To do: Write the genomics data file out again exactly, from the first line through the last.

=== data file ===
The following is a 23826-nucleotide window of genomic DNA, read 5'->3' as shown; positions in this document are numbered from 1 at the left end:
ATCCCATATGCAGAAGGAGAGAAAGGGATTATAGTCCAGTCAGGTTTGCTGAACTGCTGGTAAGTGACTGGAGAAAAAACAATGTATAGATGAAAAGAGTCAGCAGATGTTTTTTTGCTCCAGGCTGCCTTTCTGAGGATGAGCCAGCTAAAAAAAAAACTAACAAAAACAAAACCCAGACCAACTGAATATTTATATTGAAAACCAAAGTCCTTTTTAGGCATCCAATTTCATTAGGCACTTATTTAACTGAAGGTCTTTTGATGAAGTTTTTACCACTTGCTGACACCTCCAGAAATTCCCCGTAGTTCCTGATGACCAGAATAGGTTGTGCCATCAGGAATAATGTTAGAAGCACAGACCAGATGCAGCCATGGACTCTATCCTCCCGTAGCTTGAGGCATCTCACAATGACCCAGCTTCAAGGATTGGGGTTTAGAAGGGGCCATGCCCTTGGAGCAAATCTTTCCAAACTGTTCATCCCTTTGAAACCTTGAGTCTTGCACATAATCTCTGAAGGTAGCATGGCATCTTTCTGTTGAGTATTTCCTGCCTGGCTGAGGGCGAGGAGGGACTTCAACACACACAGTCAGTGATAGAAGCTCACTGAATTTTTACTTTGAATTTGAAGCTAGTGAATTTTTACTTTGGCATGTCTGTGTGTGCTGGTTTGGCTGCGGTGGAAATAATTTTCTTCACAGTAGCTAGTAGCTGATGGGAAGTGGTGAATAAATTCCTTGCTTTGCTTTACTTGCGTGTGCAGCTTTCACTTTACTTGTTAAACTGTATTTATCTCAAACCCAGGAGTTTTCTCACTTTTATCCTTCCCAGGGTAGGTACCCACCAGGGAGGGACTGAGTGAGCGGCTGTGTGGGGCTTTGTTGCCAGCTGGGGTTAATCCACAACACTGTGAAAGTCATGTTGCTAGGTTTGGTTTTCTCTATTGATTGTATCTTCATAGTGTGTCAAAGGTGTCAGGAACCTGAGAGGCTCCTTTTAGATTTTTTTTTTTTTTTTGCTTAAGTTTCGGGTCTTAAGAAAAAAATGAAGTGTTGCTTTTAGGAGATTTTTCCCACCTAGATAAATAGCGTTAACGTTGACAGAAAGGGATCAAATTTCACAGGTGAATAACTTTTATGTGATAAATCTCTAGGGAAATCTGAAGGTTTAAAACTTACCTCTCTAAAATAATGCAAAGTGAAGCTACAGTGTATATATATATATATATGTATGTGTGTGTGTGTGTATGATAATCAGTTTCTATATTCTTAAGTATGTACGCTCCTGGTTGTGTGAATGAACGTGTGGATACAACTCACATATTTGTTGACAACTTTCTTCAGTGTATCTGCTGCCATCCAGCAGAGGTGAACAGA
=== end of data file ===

The following is a 23826-nucleotide window of genomic DNA, read 5'->3' as shown; positions in this document are numbered from 1 at the left end:
ATCCCATATGCAGAAGGAGAGAAAGGGATTATAGTCCAGTCAGGTTTGCTGAACTGCTGGTAAGTGACTGGAGAAAAAACAATGTATAGATGAAAAGAGTCAGCAGATGTTTTTTTGCTCCAGGCTGCCTTTCTGAGGATGAGCCAGCTAAAAAAAAAACTAACAAAAACAAAACCCAGACCAACTGAATATTTATATTGAAAACCAAAGTCCTTTTTAGGCATCCAATTTCATTAGGCACTTATTTAACTGAAGGTCTTTTGATGAAGTTTTTACCACTTGCTGACACCTCCAGAAATTCCCCGTAGTTCCTGATGACCAGAATAGGTTGTGCCATCAGGAATAATGTTAGAAGCACAGACCAGATGCAGCCATGGACTCTATCCTCCCGTAGCTTGAGGCATCTCACAATGACCCAGCTTCAAGGATTGGGGTTTAGAAGGGGCCATGCCCTTGGAGCAAATCTTTCCAAACTGTTCATCCCTTTGAAACCTTGAGTCTTGCACATAATCTCTGAAGGTAGCATGGCATCTTTCTGTTGAGTATTTCCTGCCTGGCTGAGGGCGAGGAGGGACTTCAACACACACAGTCAGTGATAGAAGCTCACTGAATTTTTACTTTGAATTTGAAGCTAGTGAATTTTTACTTTGGCATGTCTGTGTGTGCTGGTTTGGCTGCGGTGGAAATAATTTTCTTCACAGTAGCTAGTAGCTGATGGGAAGTGGTGAATAAATTCCTTGCTTTGCTTTACTTGCGTGTGCAGCTTTCACTTTACTTGTTAAACTGTATTTATCTCAAACCCAGGAGTTTTCTCACTTTTATCCTTCCCAGGGTAGGTACCCACCAGGGAGGGACTGAGTGAGCGGCTGTGTGGGGCTTTGTTGCCAGCTGGGGTTAATCCACAACACTGTGAAAGTCATGTTGCTAGGTTTGGTTTTCTCTATTGATTGTATCTTCATAGTGTGTCAAAGGTGTCAGGAACCTGAGAGGCTCCTTTTAGATTTTTTTTTTTTTTTTGCTTAAGTTTCGGGTCTTAAGAAAAAAATGAAGTGTTGCTTTTAGGAGATTTTTCCCACCTAGATAAATAGCGTTAACGTTGACAGAAAGGGATCAAATTTCACAGGTGAATAACTTTTATGTGATAAATCTCTAGGGAAATCTGAAGGTTTAAAACTTACCTCTCTAAAATAATGCAAAGTGAAGCTACAGTGTATATATATATATATATGTATGTGTGTGTGTGTGTATGATAATCAGTTTCTATATTCTTAAGTATGTACGCTCCTGGTTGTGTGAATGAACGTGTGGATACAACTCACATATTTGTTGACAACTTTCTTCAGTGTATCTGCTGCCATCCAGCAGAGGTGAACAGA